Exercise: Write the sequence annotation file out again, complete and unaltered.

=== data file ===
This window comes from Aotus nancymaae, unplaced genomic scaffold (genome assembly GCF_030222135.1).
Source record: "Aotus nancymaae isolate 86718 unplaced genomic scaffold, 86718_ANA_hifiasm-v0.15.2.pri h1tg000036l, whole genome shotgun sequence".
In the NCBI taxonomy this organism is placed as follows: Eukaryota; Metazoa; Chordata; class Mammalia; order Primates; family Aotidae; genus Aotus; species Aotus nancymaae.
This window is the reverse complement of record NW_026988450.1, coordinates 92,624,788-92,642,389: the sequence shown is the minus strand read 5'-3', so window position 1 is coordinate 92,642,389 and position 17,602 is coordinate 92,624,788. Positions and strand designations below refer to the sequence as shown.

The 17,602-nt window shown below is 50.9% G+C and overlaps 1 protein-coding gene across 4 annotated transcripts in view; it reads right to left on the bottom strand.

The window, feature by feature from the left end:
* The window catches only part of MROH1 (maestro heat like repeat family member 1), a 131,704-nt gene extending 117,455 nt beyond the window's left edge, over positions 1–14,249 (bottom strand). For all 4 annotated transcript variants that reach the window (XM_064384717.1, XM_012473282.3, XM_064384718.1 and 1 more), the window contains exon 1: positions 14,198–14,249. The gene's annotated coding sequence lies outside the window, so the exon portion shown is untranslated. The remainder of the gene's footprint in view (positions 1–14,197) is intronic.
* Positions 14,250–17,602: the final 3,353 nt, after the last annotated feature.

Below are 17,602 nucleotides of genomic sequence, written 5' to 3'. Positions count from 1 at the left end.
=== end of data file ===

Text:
This window comes from Aotus nancymaae, unplaced genomic scaffold (genome assembly GCF_030222135.1).
Source record: "Aotus nancymaae isolate 86718 unplaced genomic scaffold, 86718_ANA_hifiasm-v0.15.2.pri h1tg000036l, whole genome shotgun sequence".
In the NCBI taxonomy this organism is placed as follows: Eukaryota; Metazoa; Chordata; class Mammalia; order Primates; family Aotidae; genus Aotus; species Aotus nancymaae.
This window is the reverse complement of record NW_026988450.1, coordinates 92,624,788-92,642,389: the sequence shown is the minus strand read 5'-3', so window position 1 is coordinate 92,642,389 and position 17,602 is coordinate 92,624,788. Positions and strand designations below refer to the sequence as shown.

The 17,602-nt window shown below is 50.9% G+C and overlaps 1 protein-coding gene across 4 annotated transcripts in view; it reads right to left on the bottom strand.

The window, feature by feature from the left end:
* The window catches only part of MROH1 (maestro heat like repeat family member 1), a 131,704-nt gene extending 117,455 nt beyond the window's left edge, over positions 1–14,249 (bottom strand). For all 4 annotated transcript variants that reach the window (XM_064384717.1, XM_012473282.3, XM_064384718.1 and 1 more), the window contains exon 1: positions 14,198–14,249. The gene's annotated coding sequence lies outside the window, so the exon portion shown is untranslated. The remainder of the gene's footprint in view (positions 1–14,197) is intronic.
* Positions 14,250–17,602: the final 3,353 nt, after the last annotated feature.

Below are 17,602 nucleotides of genomic sequence, written 5' to 3'. Positions count from 1 at the left end.